Embarking on this journey, I had several objectives in mind:
1. I wanted to develop C++ programs on Linux.
2. I wanted a systematic method for building those programs using Makefiles.
3. The method should work for non-trivially sized programs, i.e. programs whose code spans multiple directories and files.
4. I intended those programs to make use of libraries, that I will write myself and also obtain from other sources.
5. I wished for a simple modular approach:
- Adding another component to a library or a program will follow a well defined procedure, with short and simple Makefiles.
- Likewise when one component wishes to include (make use of) another component.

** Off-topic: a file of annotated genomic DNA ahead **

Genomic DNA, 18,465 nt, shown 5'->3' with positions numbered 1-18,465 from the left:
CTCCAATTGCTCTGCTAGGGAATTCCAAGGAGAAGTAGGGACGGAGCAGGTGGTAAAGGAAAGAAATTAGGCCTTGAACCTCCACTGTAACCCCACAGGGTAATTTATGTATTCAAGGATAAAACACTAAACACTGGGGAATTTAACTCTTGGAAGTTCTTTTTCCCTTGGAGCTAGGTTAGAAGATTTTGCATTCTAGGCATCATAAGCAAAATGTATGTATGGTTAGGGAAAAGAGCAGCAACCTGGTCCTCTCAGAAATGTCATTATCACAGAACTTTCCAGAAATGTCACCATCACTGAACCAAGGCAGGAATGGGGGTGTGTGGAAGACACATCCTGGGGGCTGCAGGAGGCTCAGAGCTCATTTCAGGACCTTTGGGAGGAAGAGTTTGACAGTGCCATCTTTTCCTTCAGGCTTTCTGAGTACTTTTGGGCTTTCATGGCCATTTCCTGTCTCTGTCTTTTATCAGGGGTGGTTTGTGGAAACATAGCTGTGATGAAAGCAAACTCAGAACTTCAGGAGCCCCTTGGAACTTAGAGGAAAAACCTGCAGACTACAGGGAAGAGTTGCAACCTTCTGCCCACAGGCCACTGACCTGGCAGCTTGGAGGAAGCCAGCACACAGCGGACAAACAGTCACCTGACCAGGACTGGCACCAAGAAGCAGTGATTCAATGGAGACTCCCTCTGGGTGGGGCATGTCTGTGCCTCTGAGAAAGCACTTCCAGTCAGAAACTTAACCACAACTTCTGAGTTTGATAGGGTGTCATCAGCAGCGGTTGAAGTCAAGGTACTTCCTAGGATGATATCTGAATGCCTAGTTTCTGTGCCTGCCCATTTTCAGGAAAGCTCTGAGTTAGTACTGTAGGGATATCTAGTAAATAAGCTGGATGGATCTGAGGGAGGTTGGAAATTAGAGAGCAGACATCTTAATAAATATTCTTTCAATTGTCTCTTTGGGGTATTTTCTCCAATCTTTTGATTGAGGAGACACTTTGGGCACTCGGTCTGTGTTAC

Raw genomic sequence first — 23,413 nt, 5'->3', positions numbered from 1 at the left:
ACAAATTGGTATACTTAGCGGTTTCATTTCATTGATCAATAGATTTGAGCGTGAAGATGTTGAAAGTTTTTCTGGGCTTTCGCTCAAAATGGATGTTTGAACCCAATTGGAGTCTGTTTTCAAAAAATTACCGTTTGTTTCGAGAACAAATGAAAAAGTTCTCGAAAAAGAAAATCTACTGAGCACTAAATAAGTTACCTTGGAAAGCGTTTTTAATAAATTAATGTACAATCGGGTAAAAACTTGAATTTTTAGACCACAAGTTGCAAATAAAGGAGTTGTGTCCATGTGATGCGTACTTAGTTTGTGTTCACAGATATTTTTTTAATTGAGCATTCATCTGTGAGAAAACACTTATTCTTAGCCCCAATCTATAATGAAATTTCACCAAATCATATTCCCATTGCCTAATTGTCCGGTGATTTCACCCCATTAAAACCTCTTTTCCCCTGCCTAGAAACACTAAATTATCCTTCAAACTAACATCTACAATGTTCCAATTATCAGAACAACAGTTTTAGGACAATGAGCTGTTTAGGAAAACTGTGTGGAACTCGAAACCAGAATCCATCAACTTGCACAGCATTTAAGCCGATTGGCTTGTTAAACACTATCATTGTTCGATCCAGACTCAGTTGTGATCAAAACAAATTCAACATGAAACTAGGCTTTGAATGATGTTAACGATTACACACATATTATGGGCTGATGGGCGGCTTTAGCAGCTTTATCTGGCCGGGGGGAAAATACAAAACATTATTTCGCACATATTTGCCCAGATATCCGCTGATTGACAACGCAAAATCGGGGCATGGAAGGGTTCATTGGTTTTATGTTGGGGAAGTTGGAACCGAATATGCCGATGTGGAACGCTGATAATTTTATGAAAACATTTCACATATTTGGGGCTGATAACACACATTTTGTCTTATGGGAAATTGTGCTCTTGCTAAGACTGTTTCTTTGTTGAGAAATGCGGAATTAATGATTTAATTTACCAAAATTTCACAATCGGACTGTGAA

6. I wished that header file dependencies are automatically discovered, instead of manually entered.
7. I wished that the method supported multiple independent build types for a given program, specifically, building both debug and release versions.
8. I wanted to call make from the source directory, and have the build performed in the appropriate directory, based on the build type.
Fortunately for me, others before me had one or more of these objectives in mind, too.
Thus, I combined ideas and code from multiple sources, and produced an example code to satisfy the above objectives.
I published the method and code on make-all.weebly.com
In the downloadable example, I demonstrate the building of a library (tinylib), and a project (tinyproj) that uses it.
The "heavy lifting" code, that builds these items, is encapsulated in a set of common helper Makefiles, thus leaving the top-level Makefiles small and simple to understand and edit.
I hope you find it useful!